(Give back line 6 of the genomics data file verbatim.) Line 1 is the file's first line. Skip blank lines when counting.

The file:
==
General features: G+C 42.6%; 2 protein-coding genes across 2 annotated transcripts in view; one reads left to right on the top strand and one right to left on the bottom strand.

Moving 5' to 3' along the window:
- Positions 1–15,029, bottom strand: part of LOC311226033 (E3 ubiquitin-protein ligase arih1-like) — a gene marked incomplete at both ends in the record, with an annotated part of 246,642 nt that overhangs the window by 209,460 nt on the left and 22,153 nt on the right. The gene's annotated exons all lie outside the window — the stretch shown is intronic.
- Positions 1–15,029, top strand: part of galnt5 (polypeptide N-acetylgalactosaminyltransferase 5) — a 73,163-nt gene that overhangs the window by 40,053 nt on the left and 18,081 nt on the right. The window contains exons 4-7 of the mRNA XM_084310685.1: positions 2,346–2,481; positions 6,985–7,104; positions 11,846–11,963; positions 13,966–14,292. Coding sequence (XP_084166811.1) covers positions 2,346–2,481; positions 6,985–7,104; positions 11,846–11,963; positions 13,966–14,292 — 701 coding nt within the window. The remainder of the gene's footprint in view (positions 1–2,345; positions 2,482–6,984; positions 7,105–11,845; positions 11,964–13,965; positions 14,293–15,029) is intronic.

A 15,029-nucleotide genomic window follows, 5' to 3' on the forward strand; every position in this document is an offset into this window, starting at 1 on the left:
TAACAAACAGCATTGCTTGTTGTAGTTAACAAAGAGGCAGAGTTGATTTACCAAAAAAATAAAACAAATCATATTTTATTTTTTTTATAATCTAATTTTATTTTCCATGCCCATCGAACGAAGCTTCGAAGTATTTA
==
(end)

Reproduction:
TAACAAACAGCATTGCTTGTTGTAGTTAACAAAGAGGCAGAGTTGATTTACCAAAAAAATAAAACAAATCATATTTTATTTTTTTTATAATCTAATTTTATTTTCCATGCCCATCGAACGAAGCTTCGAAGTATTTA